Blizzard, the well known publisher of super-popular games such as World of Warcraft and Diablo 3, has suffered a breach—as a result, before jumping back into the game (or if you’re a hardcore gaming before doing anything) you should log into the web page and change your Battle.net password. This week, Blizzard published a security update and warning outlining the effects of the breach and what information they believe was accessed.
Another interesting spin on this is that Blizzard’s much vaunted “Authenticators” had information filched by the attackers. These Authenticators are ever-shifting cryptographic number generators built into a dongle keychain fob for players who want extra security (similar to RSA SecurID authenticators) enabling a sort of two-factor security.
The jist of the hack is that no financial information was accessed, but usernames, e-mails, security questions, and cryptographically protected passwords for some users would have been compromised:
At this time, we’ve found no evidence that financial information such as credit cards, billing addresses, or real names were compromised. Our investigation is ongoing, but so far nothing suggests that these pieces of information have been accessed.
Some data was illegally accessed, including a list of email addresses for global Battle.net users, outside of China. For players on North American servers (which generally includes players from North America, Latin America, Australia, New Zealand, and Southeast Asia) the answer to the personal security question, and information relating to Mobile and Dial-In Authenticators were also accessed. Based on what we currently know, this information alone is NOT enough for anyone to gain access to Battle.net accounts.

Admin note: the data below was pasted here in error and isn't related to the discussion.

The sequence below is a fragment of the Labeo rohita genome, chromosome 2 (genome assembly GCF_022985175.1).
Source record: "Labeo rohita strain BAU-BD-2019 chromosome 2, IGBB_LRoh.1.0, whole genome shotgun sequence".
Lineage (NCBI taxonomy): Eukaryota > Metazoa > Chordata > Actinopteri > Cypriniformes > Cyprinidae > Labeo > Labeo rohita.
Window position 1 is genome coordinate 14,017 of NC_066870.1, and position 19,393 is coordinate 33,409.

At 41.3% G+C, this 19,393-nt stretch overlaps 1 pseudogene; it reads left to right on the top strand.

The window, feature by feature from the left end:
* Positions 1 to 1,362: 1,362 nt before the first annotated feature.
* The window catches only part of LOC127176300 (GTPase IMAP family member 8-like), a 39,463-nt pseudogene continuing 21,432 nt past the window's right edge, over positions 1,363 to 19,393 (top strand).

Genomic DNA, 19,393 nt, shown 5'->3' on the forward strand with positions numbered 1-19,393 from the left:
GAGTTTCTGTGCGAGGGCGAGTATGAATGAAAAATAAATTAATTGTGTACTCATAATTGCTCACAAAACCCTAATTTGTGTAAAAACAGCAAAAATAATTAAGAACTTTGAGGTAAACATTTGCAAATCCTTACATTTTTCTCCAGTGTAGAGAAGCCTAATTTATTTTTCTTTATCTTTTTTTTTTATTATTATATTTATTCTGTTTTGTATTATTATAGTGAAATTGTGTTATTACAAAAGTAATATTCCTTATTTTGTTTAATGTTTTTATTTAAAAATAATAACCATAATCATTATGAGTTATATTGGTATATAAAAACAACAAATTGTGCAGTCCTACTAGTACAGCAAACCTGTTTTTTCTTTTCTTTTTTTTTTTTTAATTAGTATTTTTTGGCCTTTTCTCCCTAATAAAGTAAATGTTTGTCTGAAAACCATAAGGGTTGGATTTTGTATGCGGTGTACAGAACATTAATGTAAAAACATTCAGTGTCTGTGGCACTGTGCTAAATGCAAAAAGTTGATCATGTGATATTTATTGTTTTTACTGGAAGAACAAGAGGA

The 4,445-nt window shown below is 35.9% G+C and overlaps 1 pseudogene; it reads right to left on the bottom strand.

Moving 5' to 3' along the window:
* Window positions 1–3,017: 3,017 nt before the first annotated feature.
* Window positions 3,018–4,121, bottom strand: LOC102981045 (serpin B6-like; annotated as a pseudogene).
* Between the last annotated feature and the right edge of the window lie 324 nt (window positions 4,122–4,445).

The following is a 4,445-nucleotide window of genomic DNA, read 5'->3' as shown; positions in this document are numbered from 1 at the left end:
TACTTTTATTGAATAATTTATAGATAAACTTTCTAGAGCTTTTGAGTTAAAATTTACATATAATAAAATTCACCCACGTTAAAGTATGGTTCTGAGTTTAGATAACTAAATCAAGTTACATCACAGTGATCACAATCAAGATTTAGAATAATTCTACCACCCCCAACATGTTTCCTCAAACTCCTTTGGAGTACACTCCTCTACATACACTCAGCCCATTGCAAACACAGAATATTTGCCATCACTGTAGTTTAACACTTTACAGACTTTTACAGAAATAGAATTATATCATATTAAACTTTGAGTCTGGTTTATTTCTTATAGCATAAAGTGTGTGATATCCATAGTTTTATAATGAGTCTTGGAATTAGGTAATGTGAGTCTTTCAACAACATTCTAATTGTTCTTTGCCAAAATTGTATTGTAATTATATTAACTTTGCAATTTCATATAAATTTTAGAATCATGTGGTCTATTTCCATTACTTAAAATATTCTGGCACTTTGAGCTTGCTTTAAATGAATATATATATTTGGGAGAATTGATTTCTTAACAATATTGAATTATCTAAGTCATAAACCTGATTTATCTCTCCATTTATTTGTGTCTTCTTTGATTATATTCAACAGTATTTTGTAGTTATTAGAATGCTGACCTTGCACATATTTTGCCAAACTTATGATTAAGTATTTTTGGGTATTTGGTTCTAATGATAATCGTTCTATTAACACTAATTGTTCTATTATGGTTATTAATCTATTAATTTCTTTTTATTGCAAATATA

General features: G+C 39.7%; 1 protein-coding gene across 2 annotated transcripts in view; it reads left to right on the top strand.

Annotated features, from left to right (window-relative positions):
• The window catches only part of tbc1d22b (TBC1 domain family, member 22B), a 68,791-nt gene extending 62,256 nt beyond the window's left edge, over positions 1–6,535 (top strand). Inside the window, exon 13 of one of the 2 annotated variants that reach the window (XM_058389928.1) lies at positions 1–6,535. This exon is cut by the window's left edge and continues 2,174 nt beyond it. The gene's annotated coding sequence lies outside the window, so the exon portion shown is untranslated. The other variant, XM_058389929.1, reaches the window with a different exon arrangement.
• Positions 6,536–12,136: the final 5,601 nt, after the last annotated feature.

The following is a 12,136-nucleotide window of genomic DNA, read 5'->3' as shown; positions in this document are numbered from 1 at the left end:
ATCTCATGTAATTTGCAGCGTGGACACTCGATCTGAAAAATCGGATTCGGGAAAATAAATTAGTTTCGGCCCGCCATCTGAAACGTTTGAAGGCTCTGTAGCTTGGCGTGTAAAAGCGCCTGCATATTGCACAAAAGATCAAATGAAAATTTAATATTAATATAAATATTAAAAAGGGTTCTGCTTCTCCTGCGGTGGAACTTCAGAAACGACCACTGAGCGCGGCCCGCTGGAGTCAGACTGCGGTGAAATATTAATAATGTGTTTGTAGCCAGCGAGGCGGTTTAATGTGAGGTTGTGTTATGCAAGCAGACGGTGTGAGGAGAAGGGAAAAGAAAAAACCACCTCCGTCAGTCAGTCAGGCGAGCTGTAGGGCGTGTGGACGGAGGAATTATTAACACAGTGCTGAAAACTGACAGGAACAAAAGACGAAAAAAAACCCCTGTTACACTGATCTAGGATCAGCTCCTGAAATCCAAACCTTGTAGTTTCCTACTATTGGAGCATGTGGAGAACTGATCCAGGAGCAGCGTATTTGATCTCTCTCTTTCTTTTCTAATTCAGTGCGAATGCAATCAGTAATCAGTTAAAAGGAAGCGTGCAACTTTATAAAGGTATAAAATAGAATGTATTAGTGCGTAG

We also know that cryptographically scrambled versions of Battle.net passwords (not actual passwords) for players on North American servers were taken.
The takeaway from this breach is that everyone who logs into a Blizzard game via a North American server should get on right now and change their passwords.
Sometime this week the game will probably push users to change their passwords and potentially also their security questions. Although security questions are simple (often relating to first pet or mother’s maiden name) I would urge users to follow Bruce Schneier’s rule about them and do not answer them honestly—security questions have a thoughtful function but are too easily socially engineered by hackers. Your first pet, mother’s maiden name, or first school can easily be sassed out by a hacker who has access to your social media if you’ve ever brought the subject up.
If you’d like to know more about the hack and what Blizzard says you can do to protect yourself, read up on the “Important Security Update FAQ” on Blizzard’s battle.net support site.
High value targets as MMO game players with poor passwords are low hanging fruit
This comes after rumors circulating in May that Diablo 3 accounts were being hacked; but it appears to bear no relation to that era in Blizzard’s history.
Video games and their players are high value targets for hackers because in many established MMO game worlds the game currency (called gold) is highly valuable on the resale market. This is amplified by the fact that Diablo 3 has a real-money-transfer auction house where virtual goods earned in the game can be bought and sold for real money. Hacking World of Warcraft accounts and liquidating them for their gold has been an effect every since the very launch of the game in 2004.
As a result, once those cryptographic passwords are broken by the hackers they will become a very lucrative bargaining chip on the gold black market.